7. The trade’s desire to get extra quota credit for expensive pictures is understandable but surely is not vital to its welfare. This is one more method of scaling down the basic quota requirement.

This idea was new to Brown who asked for time to consider it.

8. This request does not seem justified as it strikes at the core of the British legislation. We understand in confidence that Allport has recommended its withdrawal.

9. This subject was discussed under paragraph 4, page 5, despatch No. 3712. The Embassy feels that the request is not unjustified.

From Mr. Stanley’s point of view this request will probably be most difficult to grant. Objection in Parliament to the employment of more foreigners cuts directly across party lines and has wide popular support. Brown insisted that the cost of two non-British technicians was the maximum number which could be deducted. He intimated, however, that the 25% figure for other foreign categories might stand instead of the suggested 15% figure.

10(a). This request seems justified to the Embassy since a higher quota for renters is a discrimination against American interests.

Brown claims that it is absolutely impossible to alter this provision. He also stated that the principal American companies have fulfilled their quotas for the current year and that Anglo-American minor producers who have delayed fulfilling their quota requirements in the hope of evading them are affected.

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10(b). It is the Embassy’s impression that both British and American film interests prefer the old act to the new.

It would seem hardly possible however for Mr. Stanley to withdraw his film bill at this late stage. Brown says it is politically out of the question.

11. It is the Embassy’s opinion, confirmed by Brown, that the idea of a control commission is dead.

The question of quota increases during the life of the act has been discussed above under paragraph 1(b). The Board of Trade, of course, must always retain the right to recommend to Parliament the regulation of any industry.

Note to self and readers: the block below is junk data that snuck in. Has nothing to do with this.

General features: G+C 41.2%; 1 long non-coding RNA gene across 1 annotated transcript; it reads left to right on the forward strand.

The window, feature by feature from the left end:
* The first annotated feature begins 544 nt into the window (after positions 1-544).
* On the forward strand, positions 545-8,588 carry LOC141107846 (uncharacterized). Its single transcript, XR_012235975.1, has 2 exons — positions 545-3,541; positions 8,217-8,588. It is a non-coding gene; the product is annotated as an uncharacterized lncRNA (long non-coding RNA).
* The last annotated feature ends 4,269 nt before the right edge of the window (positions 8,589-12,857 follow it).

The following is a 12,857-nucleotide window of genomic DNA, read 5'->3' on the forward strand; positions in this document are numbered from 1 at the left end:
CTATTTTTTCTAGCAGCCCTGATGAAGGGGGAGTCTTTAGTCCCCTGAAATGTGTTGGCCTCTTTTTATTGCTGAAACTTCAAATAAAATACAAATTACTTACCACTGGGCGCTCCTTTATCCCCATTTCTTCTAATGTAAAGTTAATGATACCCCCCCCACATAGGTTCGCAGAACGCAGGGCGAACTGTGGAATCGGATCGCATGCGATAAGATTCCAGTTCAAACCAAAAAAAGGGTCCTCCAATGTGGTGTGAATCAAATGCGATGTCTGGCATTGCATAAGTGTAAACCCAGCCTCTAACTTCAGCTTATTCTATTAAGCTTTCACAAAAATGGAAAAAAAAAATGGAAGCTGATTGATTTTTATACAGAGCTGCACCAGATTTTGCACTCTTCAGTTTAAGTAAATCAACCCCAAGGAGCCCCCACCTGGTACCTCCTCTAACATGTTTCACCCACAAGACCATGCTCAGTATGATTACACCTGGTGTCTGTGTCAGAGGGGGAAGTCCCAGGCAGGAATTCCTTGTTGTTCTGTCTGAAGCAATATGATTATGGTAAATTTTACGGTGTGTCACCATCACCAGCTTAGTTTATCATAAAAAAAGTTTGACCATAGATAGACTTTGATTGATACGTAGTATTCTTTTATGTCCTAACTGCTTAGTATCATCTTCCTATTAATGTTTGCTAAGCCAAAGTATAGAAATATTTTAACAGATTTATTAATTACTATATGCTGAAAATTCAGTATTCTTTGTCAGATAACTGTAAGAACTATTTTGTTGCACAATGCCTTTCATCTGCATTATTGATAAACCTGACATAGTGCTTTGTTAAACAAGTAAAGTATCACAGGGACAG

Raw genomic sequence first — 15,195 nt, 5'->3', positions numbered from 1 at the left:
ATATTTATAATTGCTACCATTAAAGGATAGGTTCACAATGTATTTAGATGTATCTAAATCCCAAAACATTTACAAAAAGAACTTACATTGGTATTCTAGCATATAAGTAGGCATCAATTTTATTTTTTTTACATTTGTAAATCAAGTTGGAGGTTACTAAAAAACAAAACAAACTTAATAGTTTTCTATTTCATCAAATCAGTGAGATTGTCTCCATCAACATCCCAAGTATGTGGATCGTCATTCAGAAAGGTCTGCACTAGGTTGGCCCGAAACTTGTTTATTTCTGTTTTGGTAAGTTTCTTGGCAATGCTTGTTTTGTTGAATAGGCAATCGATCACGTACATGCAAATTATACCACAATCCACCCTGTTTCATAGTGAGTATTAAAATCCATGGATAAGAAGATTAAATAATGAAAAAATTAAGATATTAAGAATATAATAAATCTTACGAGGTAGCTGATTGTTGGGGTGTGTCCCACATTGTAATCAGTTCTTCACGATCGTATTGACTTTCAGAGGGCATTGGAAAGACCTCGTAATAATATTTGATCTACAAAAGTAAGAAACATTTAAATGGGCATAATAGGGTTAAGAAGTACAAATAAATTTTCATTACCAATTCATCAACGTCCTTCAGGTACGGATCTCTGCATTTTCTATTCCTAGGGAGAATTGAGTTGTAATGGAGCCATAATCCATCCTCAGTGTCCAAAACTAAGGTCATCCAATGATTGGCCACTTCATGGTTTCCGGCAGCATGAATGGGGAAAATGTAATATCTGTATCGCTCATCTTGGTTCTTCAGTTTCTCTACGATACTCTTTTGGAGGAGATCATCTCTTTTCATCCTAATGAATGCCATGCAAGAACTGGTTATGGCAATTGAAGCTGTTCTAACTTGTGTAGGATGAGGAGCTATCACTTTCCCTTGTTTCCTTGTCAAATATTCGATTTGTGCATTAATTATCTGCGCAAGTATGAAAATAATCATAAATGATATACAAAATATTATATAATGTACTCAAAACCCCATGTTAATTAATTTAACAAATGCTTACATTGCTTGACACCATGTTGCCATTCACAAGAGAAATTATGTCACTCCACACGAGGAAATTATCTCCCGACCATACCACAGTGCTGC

12. The Embassy agrees that it would be better to have no quota for short films on principle and that if there should be one it should be equal for exhibitors and renters. In fact however if feature films are to be put under quota, it would be in the interest of the American renters that desirous subjects should also be under quota. No quality test for short films is proposed under the bill.

Brown insisted that the quota for short subjects must be maintained.

13. This seems a minor question. The discrimination against American interests is believed to be more apparent than real.

Brown maintains that this provision cannot be dropped and denied that it injured American interests in any way.

14. This question was touched on in paragraph 7, page 6, despatch 3712. The Board of Trade will propose that pictures made in the dominions should qualify for exhibitors’ but not renters’ quota. It argues that it is contrary to reason to permit films of questionable quality produced in the dominions to satisfy the British renters’ quota.

We have the impression from several sources, an impression cautiously confirmed by Sir William Brown today, that whether rightly or wrongly Mr. Stanley considers himself to be in a tight political spot as the sponsor of this unpopular bill. If it appears various proposals are disliked by different parliamentary groups for different reasons and Mr. Stanley consequently gives the impression of being unusually receptive to suggestions from any quarter, it would be a mistake to underestimate the political influence of those groups whose interest in the films bill is based on their concern at the cultural influence of films. Many of these are individuals well known to the public who are both articulate and aggressive and not particularly interested in the purely trade aspect of the film problem.

A further approach to the Foreign Office under instructions might influence the vacillating Stanley. If, however, such renewed American representations received publicity we believe that Stanley’s present difficulties would be greatly increased.

  1. F. W. Allport, United States film representative in the United Kingdom.
  2. Permanent Under Secretary of the British Board of Trade.
  3. Oliver Stanley, President of the British Board of Trade.
  4. A. E. Overton, chief of the British Trade Delegation to the United States.
  5. Not printed.